7. Janet and the other interested bloggers: Mark Twain said, “If you don’t read the newspaper you are uninformed; if you do read the newspaper you are misinformed.” I bring this quote to your attention because of all the misinformation that was printed by Ms. Janet Uhlar in her expose’ regarding her dear “New Friend” James “Whitey” Bulger. First, the senior FBI Agent that was in charge of the arrest of James Bulger advised that Bulger, when asked if he paid “John” $7,000, his reply was John who? The lead FBI SA then qualified his question and asked if he paid John Connolly $7,000? Bulger stated that he never paid John Connolly a “dime.” Then it was John Morris that you paid $7,000.; Bulger replied Yes and said “add a couple of ‘zeros’ to that amount.” So much for Bulger paying John Connolly any money as the Globe reported. Second, the alleged $242,000 that Bulger and others paid John Connolly was refuted by two, I repeat, two net worth audits conducted by the IRS. The IRS found NO irregularities, period! As an aside, John was shrewd in his real estate dealings, and every financial dealings that he engaged in, relative to major purchases: everything was done with a “MORTGAGE.” Now onto another subject matter: FBI TE informant program. The FBI does seek out members of organized crime, the LCN-Mafia, Russian Mafia, Spanish Mafia, Jewish Mafia, Irish Mafia, you get my point, then the FBI will sit down with each target to discuss their potential as an informant. When the interviewing agent finishes his debriefing, he will report back to his supervisor and file the necessary paperwork requesting that his target be considered for inclusion into the TE Program. Once the SAC [Special Agent in Charge] and the supervisor reviews the target’s background, known criminal activities and reputation within the criminal world of organize crime, the SAC will then contact the USA’s office to discuss the targets potential. Once the USA and the SAC agree to accept the target into the TE program, a debriefing of the target will begin and guidelines will be set. Aware of the targets criminal activities, the USA will grant the target immunity from his normal criminal activities, EXCEPT MURDER. This is drilled into his/or her head; there is no immunity for murder. The target is made aware that if he tells the FBI that he has killed someone, then all bets are off and he will be prosecuted. This was known to Bulger, Flemmi and all the other OC connected targets. Now, this brings me to the terrible injustice suffered by John Joseph Connolly, Jr. During his trial in Boston, John was convicted of four predicate acts, none of which involved VIOLENCE. All of the charges that he was convicted of came from the testimony of Francis “Cadillac Frank” Salemme. Salemme said that he had no hard feeling towards John Connolly, what bull-Shit! John arrested Frank Salemme on the streets of New York City, circa 1972. Salemme at the time was wanted for the car bombing of Attorney Fitzgerald, who was badly maimed and permanently scarred for life. No hard feelings? Doubt that very much! To add insult to injury, the USA’s office, under the supervision of AUSA Wyshak, debriefed Stephen “The Rifleman” Flemmi, in 2003, regarding is criminal activities over several decades. These interrogatories solicited responses from Flemmi, however, they were not the answers that they, USA, AUSA Fred Wyshak, DEA Agents, and Mass State Police wanted to hear; no FBI Agents were invited to participate in the depostion. I will give you one example: Flemmi was asked if John Connolly ever asked him [Flemmi] to kill anyone on his behalf; answer, NO. Flemmi was asked if he [Flemmi] ever told John Connolly that he was going to kill anyone; answer NO. Flemmi was asked if he ever told John Connolly that he had ever killed anyone; answer NO. Flemmi added that it would be [my words] ridiculous for any of us, Bulger, Flemmi, et al, to advise John Connolly of their murders as John Connolly would have arrested them, period! Most of the Flemmi Deposition was placed under seal by a duped Federal Judge in Boston, never to be revealed, which would have exonerated John Connolly. Moving on, AUSA Wyshak approached John Connolly while he was serving his federal time and demanded Connolly provide names of agents who took money from Bulger or anyone else or he [Wyshak] would get John Indicted for murder in the shooting death of John Callahan. John Connolly told Wyshak in colorful language what he could do with the request/demand. Connolly advised Wyshak that the only person that took money was his former FBI Supervisor John Morris; no one else. Well, Wyshak did not like John’s answer and told John that he was going to proceed to get him indicted in Florida for the murder of John Callahan. Wyshak convinced the Florida authorities that there was no “double-jeopardy” in seeking indictments for 1st degree murder and conspiracy to commit 1st. degree murder. The trial commenced and after both sides rested, the state asked the trial judge, Judge Stanford Blake, to have the jury consider a third charge, an unindicted charge, of 2nd degree murder with a firearm. John’s defense attorneys vehemently objected, but, the judge allowed it. The jury came back with Not Guilty on the 1st degree murder and conspiracy charges, but, for some inexplicable reason, found John Connolly guilty of 2nd degree murder with a firearm. Now, to bring you up to the present; John sits in prison for a crime he had nothing to do with. He was acquitted of anything to do with the murder of John Callahan in his Boston trial. In fact, John Martorano, the actual killer of Callahan, testified that he never met Connolly, never spoke to Connolly and Connolly had nothing to do with the murder of John Callahan. Martorano testified further that he shot Callahan in the back of the head in Florida and he had the gun used in the killing. I bring this up as the Florida statute that address the 2nd degree murder with a firearm charge clearly states that John would have had to have actual possession of the murder weapon to be convicted. John was 1500 miles away in Massachusetts when the murder took place. But, John still resides in a Florida prison fighting for his freedom. And Lastly, the Judge, Judge Stanford Blake, stated in his order that he errored when he allowed the jury to consider the 2nd degree murder charge. Judge Blake also instructed John Connolly’s defense team to file a “Motion for Arrest of Judgement” before the date of sentencing. Well, the defense team failed to file the motion WITHIN THE TEN-DAY JURISDICTIONAL WINDOW and the case went to the 3rd District Court of Appeal, Miami, Florida. The three-judge panel, headed by lead judge Leslie Ann Rothenberg, Frank Shepherd and Richard Suarez heard the appeal by John’s appellate attorney Manny Alvarez. The lead judge, Rothenberg, issued a PCA [Per Curim Afformance] finding for the state. A “PCA” required NO WRITTEN RESPONSE. Subsequent to the original hearing, a final en banc re-hearing was held and the 9 members issued a 5 – 4 decision that supported the state. John is exploring other legal options. Future posts will be updated.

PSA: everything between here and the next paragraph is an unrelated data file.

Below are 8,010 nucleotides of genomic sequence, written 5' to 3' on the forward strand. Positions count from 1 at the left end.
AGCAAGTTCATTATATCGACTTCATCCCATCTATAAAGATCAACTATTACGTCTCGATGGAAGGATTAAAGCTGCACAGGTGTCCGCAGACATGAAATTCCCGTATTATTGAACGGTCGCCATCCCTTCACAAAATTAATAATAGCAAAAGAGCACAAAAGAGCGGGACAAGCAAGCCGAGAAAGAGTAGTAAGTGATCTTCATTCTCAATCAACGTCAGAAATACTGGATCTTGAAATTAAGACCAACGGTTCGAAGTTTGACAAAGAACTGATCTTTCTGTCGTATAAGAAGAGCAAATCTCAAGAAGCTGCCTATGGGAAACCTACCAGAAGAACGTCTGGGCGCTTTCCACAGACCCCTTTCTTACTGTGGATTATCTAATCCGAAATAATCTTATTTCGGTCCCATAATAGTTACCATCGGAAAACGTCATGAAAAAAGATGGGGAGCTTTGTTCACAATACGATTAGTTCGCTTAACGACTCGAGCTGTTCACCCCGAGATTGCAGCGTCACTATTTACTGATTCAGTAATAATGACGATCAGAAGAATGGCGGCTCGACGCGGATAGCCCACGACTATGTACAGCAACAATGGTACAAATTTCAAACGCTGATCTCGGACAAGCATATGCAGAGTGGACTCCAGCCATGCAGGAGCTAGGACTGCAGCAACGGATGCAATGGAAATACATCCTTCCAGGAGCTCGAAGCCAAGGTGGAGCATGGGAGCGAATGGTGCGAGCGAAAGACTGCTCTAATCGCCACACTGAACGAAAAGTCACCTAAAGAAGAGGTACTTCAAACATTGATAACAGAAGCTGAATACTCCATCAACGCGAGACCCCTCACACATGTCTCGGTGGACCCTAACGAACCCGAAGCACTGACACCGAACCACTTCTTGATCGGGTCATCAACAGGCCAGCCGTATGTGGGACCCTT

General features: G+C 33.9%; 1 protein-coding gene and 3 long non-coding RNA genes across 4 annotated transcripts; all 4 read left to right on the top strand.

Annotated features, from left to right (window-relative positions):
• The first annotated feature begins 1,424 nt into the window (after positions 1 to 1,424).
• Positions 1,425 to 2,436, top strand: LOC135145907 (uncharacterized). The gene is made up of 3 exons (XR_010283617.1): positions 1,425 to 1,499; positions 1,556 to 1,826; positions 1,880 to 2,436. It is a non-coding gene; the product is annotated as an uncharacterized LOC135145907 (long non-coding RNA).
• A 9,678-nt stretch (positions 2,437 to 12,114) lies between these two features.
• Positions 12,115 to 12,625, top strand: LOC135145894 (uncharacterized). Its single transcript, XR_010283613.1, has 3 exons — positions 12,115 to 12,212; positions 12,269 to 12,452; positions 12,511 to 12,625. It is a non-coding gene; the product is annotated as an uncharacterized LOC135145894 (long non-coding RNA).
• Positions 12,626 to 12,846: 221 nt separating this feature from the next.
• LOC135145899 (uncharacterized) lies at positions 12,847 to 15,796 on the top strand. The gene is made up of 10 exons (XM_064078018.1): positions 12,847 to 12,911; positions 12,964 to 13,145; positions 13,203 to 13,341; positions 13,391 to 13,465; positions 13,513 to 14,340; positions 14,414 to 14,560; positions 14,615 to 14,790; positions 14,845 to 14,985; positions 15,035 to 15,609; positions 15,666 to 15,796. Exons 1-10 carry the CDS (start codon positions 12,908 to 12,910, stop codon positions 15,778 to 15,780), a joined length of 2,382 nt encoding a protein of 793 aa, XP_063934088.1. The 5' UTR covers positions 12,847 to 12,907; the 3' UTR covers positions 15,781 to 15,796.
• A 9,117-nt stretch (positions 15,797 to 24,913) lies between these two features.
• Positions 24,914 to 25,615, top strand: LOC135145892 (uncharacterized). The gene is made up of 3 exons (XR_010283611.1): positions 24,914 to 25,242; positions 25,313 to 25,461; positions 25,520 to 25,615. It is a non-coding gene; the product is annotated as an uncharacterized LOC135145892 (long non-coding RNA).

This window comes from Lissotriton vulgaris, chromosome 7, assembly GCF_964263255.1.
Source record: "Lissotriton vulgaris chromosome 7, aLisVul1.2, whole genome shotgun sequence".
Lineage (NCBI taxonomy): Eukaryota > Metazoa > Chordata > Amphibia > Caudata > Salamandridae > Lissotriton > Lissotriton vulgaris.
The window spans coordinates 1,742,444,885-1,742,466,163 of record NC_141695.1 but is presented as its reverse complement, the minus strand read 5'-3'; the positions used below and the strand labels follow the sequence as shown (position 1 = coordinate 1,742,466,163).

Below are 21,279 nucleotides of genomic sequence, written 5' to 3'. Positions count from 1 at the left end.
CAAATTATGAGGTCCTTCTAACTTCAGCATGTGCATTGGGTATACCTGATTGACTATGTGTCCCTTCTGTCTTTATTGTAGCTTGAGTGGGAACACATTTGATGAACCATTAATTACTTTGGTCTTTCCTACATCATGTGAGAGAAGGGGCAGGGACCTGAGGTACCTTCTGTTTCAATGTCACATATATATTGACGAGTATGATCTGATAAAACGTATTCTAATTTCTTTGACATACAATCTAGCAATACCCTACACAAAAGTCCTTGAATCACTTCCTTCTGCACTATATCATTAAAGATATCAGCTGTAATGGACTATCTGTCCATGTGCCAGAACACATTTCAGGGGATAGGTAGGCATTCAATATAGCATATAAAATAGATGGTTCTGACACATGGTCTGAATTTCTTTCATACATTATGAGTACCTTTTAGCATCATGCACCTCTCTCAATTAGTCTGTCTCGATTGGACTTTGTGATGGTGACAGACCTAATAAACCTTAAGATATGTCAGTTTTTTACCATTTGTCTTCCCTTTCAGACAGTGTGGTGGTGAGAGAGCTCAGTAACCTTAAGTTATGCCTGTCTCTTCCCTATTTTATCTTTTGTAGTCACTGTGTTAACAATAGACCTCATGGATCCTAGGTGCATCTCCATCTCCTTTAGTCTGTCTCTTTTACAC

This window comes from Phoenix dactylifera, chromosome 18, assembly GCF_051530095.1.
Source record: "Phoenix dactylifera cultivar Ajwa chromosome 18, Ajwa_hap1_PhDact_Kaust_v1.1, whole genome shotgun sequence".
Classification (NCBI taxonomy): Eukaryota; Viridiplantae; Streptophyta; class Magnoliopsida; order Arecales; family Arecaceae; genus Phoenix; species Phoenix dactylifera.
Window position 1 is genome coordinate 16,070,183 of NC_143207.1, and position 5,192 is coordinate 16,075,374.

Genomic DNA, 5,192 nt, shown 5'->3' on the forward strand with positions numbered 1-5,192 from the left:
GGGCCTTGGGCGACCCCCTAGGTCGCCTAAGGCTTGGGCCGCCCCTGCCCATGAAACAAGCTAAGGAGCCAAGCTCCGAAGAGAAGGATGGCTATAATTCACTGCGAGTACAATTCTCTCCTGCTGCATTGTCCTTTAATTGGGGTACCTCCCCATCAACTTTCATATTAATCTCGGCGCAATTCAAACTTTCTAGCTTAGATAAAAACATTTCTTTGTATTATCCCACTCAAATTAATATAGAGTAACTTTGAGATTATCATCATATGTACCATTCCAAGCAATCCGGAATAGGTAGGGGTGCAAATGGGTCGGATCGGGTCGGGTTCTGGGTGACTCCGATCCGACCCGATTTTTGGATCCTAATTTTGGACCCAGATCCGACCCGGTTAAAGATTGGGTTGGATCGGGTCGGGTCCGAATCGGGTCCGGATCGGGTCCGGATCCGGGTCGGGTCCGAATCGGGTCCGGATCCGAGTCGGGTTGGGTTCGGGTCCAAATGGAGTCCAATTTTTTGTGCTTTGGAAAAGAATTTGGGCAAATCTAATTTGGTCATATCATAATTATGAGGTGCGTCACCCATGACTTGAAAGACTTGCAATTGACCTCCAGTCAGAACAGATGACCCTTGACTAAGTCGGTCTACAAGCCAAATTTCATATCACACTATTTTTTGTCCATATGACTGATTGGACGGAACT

1. Dick, if I remember correctly, we met a few years back. You’re retired FBI? You told me you thought Paul Ricco got a bad rap, and wasn’t really a corrupt agent. Remember that conversation? I was stunned by it. Ricco certainly was a corrupt agent, just like Morris, just like Connolly. Information was bought from Connolly and Morris. Information that led to the murders of certain individuals. Bulger’s shock at the phony informant file has made him realize that Connolly’s not worth protecting anymore. He’s asked Connolly to be honest about the file. Connolly refuses to fess up. Bulger’s been patient. He’s ready to set the record straight. “A lie unanswered becomes the truth.”